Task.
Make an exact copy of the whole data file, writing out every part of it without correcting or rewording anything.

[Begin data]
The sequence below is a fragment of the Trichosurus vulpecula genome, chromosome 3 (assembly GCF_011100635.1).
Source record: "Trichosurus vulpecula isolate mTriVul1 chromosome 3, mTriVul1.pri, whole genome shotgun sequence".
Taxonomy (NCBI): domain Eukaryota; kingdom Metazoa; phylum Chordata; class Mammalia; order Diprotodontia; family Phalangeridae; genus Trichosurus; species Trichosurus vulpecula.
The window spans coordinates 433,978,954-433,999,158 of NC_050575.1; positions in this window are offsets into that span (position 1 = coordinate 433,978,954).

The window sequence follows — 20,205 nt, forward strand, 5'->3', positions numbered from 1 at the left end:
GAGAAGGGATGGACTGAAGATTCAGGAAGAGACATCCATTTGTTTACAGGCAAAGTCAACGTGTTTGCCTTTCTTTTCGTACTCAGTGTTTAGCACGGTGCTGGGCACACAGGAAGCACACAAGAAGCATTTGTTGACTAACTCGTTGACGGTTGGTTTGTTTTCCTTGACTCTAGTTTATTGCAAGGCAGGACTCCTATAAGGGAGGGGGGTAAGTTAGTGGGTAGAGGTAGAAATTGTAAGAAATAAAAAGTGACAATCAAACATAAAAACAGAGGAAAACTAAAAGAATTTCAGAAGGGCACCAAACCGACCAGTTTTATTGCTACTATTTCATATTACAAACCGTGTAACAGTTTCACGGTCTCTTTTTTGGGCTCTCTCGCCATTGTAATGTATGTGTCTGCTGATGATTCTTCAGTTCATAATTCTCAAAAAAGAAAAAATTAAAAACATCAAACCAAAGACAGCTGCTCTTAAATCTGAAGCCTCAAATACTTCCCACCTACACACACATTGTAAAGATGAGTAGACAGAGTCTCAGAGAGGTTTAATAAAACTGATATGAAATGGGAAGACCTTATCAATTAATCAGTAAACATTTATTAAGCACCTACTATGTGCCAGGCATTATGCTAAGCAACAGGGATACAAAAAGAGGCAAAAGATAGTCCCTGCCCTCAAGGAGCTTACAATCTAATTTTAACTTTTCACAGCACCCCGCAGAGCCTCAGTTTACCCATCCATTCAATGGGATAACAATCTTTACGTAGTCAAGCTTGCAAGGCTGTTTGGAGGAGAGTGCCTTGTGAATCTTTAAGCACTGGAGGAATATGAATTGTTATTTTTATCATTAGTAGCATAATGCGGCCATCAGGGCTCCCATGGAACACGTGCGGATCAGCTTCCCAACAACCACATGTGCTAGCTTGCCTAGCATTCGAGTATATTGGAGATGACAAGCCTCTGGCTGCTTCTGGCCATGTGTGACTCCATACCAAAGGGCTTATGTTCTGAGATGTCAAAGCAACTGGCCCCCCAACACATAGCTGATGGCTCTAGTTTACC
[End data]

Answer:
The sequence below is a fragment of the Trichosurus vulpecula genome, chromosome 3 (assembly GCF_011100635.1).
Source record: "Trichosurus vulpecula isolate mTriVul1 chromosome 3, mTriVul1.pri, whole genome shotgun sequence".
Taxonomy (NCBI): domain Eukaryota; kingdom Metazoa; phylum Chordata; class Mammalia; order Diprotodontia; family Phalangeridae; genus Trichosurus; species Trichosurus vulpecula.
The window spans coordinates 433,978,954-433,999,158 of NC_050575.1; positions in this window are offsets into that span (position 1 = coordinate 433,978,954).

The window sequence follows — 20,205 nt, forward strand, 5'->3', positions numbered from 1 at the left end:
GAGAAGGGATGGACTGAAGATTCAGGAAGAGACATCCATTTGTTTACAGGCAAAGTCAACGTGTTTGCCTTTCTTTTCGTACTCAGTGTTTAGCACGGTGCTGGGCACACAGGAAGCACACAAGAAGCATTTGTTGACTAACTCGTTGACGGTTGGTTTGTTTTCCTTGACTCTAGTTTATTGCAAGGCAGGACTCCTATAAGGGAGGGGGGTAAGTTAGTGGGTAGAGGTAGAAATTGTAAGAAATAAAAAGTGACAATCAAACATAAAAACAGAGGAAAACTAAAAGAATTTCAGAAGGGCACCAAACCGACCAGTTTTATTGCTACTATTTCATATTACAAACCGTGTAACAGTTTCACGGTCTCTTTTTTGGGCTCTCTCGCCATTGTAATGTATGTGTCTGCTGATGATTCTTCAGTTCATAATTCTCAAAAAAGAAAAAATTAAAAACATCAAACCAAAGACAGCTGCTCTTAAATCTGAAGCCTCAAATACTTCCCACCTACACACACATTGTAAAGATGAGTAGACAGAGTCTCAGAGAGGTTTAATAAAACTGATATGAAATGGGAAGACCTTATCAATTAATCAGTAAACATTTATTAAGCACCTACTATGTGCCAGGCATTATGCTAAGCAACAGGGATACAAAAAGAGGCAAAAGATAGTCCCTGCCCTCAAGGAGCTTACAATCTAATTTTAACTTTTCACAGCACCCCGCAGAGCCTCAGTTTACCCATCCATTCAATGGGATAACAATCTTTACGTAGTCAAGCTTGCAAGGCTGTTTGGAGGAGAGTGCCTTGTGAATCTTTAAGCACTGGAGGAATATGAATTGTTATTTTTATCATTAGTAGCATAATGCGGCCATCAGGGCTCCCATGGAACACGTGCGGATCAGCTTCCCAACAACCACATGTGCTAGCTTGCCTAGCATTCGAGTATATTGGAGATGACAAGCCTCTGGCTGCTTCTGGCCATGTGTGACTCCATACCAAAGGGCTTATGTTCTGAGATGTCAAAGCAACTGGCCCCCCAACACATAGCTGATGGCTCTAGTTTACC